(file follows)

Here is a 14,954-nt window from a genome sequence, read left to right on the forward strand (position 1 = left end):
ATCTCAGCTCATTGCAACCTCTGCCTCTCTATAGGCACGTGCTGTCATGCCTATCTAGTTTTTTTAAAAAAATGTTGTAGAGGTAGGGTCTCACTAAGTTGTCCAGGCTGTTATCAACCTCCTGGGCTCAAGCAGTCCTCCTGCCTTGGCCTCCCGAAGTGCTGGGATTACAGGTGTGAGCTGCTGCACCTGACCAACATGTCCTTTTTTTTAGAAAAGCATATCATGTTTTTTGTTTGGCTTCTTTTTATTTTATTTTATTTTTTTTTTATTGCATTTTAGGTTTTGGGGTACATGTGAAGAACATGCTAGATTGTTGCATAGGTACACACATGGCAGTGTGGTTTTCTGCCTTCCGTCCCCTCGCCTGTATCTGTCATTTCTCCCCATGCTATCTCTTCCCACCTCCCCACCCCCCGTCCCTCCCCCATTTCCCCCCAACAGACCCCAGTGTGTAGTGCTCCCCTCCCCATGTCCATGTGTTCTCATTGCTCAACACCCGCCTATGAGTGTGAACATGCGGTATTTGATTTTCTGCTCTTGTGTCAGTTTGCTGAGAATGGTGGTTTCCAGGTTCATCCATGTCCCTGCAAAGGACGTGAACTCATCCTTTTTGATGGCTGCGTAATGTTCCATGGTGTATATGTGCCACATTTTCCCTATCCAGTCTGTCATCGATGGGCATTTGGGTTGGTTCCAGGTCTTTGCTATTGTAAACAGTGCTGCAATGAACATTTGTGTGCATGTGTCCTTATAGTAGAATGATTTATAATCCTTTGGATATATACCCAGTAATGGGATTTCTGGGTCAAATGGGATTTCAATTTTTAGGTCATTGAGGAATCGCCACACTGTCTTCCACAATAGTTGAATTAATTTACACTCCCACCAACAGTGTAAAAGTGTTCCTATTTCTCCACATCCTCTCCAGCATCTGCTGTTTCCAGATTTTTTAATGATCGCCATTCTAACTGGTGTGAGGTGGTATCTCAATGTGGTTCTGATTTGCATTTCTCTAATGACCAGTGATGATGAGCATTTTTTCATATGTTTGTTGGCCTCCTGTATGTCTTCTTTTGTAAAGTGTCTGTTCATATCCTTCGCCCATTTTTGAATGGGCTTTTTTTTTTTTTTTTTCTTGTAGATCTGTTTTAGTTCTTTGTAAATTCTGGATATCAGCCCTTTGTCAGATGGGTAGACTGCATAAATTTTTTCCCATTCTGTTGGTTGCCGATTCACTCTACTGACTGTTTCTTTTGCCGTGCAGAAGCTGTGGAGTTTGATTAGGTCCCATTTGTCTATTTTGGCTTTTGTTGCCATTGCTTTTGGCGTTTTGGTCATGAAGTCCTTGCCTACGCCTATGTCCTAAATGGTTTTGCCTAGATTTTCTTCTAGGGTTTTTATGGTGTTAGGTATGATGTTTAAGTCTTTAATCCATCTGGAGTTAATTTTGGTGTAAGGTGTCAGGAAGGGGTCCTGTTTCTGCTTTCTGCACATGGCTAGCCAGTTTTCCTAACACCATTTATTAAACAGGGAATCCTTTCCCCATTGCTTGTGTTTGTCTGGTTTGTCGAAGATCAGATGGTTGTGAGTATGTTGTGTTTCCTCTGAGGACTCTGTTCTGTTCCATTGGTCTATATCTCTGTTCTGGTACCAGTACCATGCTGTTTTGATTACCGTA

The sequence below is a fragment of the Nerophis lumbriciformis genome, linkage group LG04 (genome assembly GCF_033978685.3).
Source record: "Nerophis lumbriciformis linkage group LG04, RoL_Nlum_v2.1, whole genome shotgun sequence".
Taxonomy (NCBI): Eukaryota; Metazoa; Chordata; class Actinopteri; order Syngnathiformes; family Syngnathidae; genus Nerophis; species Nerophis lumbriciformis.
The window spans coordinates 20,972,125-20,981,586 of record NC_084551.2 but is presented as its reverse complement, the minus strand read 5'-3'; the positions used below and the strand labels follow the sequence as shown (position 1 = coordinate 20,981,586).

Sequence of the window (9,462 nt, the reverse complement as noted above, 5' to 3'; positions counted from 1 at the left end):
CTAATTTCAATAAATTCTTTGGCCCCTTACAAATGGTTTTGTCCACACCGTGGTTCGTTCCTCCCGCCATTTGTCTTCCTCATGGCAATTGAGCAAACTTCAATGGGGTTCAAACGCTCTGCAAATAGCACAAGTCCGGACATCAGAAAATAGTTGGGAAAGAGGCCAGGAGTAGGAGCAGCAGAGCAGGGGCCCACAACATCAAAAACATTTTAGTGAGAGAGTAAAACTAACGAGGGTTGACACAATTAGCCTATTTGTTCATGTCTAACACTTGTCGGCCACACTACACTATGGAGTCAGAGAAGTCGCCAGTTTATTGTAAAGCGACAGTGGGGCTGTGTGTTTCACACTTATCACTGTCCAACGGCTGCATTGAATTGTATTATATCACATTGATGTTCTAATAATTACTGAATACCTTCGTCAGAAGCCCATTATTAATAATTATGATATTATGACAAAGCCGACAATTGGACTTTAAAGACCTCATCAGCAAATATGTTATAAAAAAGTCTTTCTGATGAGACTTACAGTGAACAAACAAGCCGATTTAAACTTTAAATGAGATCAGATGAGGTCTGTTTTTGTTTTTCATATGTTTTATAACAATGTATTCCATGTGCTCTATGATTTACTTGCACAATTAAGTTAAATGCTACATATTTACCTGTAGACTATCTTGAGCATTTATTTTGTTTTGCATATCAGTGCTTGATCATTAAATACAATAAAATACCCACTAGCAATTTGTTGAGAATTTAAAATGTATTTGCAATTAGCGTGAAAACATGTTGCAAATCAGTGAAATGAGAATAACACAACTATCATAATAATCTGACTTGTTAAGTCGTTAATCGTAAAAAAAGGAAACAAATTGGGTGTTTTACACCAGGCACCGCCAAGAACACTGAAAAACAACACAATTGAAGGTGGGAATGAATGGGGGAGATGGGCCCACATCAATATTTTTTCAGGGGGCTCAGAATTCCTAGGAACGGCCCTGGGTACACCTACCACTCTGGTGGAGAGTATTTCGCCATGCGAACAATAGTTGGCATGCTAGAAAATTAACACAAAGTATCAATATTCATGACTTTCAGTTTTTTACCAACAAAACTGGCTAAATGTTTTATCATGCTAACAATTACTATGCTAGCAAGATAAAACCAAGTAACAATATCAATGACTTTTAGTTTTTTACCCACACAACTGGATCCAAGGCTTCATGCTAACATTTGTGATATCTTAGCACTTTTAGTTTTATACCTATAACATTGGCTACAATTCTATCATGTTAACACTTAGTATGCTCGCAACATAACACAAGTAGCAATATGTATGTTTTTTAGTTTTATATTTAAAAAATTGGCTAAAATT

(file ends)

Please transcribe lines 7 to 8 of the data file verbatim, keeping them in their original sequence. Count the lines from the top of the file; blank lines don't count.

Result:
Sequence of the window (9,462 nt, the reverse complement as noted above, 5' to 3'; positions counted from 1 at the left end):
CTAATTTCAATAAATTCTTTGGCCCCTTACAAATGGTTTTGTCCACACCGTGGTTCGTTCCTCCCGCCATTTGTCTTCCTCATGGCAATTGAGCAAACTTCAATGGGGTTCAAACGCTCTGCAAATAGCACAAGTCCGGACATCAGAAAATAGTTGGGAAAGAGGCCAGGAGTAGGAGCAGCAGAGCAGGGGCCCACAACATCAAAAACATTTTAGTGAGAGAGTAAAACTAACGAGGGTTGACACAATTAGCCTATTTGTTCATGTCTAACACTTGTCGGCCACACTACACTATGGAGTCAGAGAAGTCGCCAGTTTATTGTAAAGCGACAGTGGGGCTGTGTGTTTCACACTTATCACTGTCCAACGGCTGCATTGAATTGTATTATATCACATTGATGTTCTAATAATTACTGAATACCTTCGTCAGAAGCCCATTATTAATAATTATGATATTATGACAAAGCCGACAATTGGACTTTAAAGACCTCATCAGCAAATATGTTATAAAAAAGTCTTTCTGATGAGACTTACAGTGAACAAACAAGCCGATTTAAACTTTAAATGAGATCAGATGAGGTCTGTTTTTGTTTTTCATATGTTTTATAACAATGTATTCCATGTGCTCTATGATTTACTTGCACAATTAAGTTAAATGCTACATATTTACCTGTAGACTATCTTGAGCATTTATTTTGTTTTGCATATCAGTGCTTGATCATTAAATACAATAAAATACCCACTAGCAATTTGTTGAGAATTTAAAATGTATTTGCAATTAGCGTGAAAACATGTTGCAAATCAGTGAAATGAGAATAACACAACTATCATAATAATCTGACTTGTTAAGTCGTTAATCGTAAAAAAAGGAAACAAATTGGGTGTTTTACACCAGGCACCGCCAAGAACACTGAAAAACAACACAATTGAAGGTGGGAATGAATGGGGGAGATGGGCCCACATCAATATTTTTTCAGGGGGCTCAGAATTCCTAGGAACGGCCCTGGGTACACCTACCACTCTGGTGGAGAGTATTTCGCCATGCGAACAATAGTTGGCATGCTAGAAAATTAACACAAAGTATCAATATTCATGACTTTCAGTTTTTTACCAACAAAACTGGCTAAATGTTTTATCATGCTAACAATTACTATGCTAGCAAGATAAAACCAAGTAACAATATCAATGACTTTTAGTTTTTTACCCACACAACTGGATCCAAGGCTTCATGCTAACATTTGTGATATCTTAGCACTTTTAGTTTTATACCTATAACATTGGCTACAATTCTATCATGTTAACACTTAGTATGCTCGCAACATAACACAAGTAGCAATATGTATGTTTTTTAGTTTTATATTTAAAAAATTGGCTAAAATT